Plans to station a permanent “tourism pontoon” close to Stingray City Sandbar in the North Sound are being reviewed by government.
Marineland Tours has submitted a coastal works application for a multi-deck platform featuring a water slide, underwater observatory, scuba diving center and sundeck.
Documents submitted with the application indicate the pontoon, with a main deck of 150 feet by 50 feet, would be modeled on similar structures in Australia.
The concept is a first for Cayman, and the company in its application urges government to make “hard decisions” now to ensure the long-term sustainability of the islands’ tourism industry.
It suggests the pontoon would be a new attraction for Cayman and would drive visitation to the island, as well as offering something different to a new generation of tourists.
It adds that the tourism industry needs to look at new opportunities to diversify amid competition from new destinations for younger travelers.
“Some visitors may return year after year, suggesting little need to change things. The danger is that, as this group ages, there will be no one to take its place. Natural successors have become used to taking holidays elsewhere based on higher expectations,” the company, which is owned by the Eldemire family, stated in the application.
The pontoon would be built to withstand hurricanes and could also be used for interactive education and as a base for research, according to the application.
Docking at the site would be limited to Marineland’s boats. Other activities planned from the platform include semi-submersible tours and wildlife viewing.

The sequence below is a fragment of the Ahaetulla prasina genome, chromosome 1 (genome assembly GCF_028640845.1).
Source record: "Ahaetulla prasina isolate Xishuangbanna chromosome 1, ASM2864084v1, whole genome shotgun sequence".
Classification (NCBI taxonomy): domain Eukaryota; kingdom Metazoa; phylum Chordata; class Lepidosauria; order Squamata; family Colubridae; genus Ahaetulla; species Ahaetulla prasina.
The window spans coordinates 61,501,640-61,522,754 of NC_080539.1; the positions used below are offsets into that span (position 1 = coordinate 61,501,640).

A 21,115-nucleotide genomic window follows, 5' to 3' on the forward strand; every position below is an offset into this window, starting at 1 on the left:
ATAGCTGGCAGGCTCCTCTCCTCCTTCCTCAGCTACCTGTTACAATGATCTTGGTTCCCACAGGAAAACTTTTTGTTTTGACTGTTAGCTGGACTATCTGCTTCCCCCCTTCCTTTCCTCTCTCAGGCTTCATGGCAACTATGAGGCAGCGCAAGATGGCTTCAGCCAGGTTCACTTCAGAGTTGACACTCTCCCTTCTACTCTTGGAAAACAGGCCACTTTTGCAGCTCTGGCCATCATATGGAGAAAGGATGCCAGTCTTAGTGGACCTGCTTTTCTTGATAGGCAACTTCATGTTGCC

The application states, “The outer reef on the North Sound offers beautiful coral and fish viewing. Since the proponents already operate trips in this area, extending opportunities to include a tourism pontoon destination seemed a feasible option.”
A separate document, submitted with the application, highlights the proliferation of such pontoons in Australia.
There are multiple structures in the Great Barrier Reef Marine Park which attract tourists for day trips to the outer reefs. Some are marketed as miniature floating islands featuring a host of amenities, including cafes and sleeping facilities.
The report indicates that design and regulatory systems in Australia have been developed to ensure minimal impact on the reef and could be transplanted to Cayman for the management of this project. The exact location of the site is not included in the paperwork, with the proponent indicating it would work with Department of Environment experts to select the most appropriate spot if the application is approved.
The document indicates it would likely be in shallow water close to the reef and close to Stingray City Sandbar.
Coastal Works Applications are decided by Cabinet, with input from various agencies, including the Department of Environment.
Curtis Eldemire, CEO of Marineland, said he had no comment to make at this stage, when contacted by the Cayman Compass.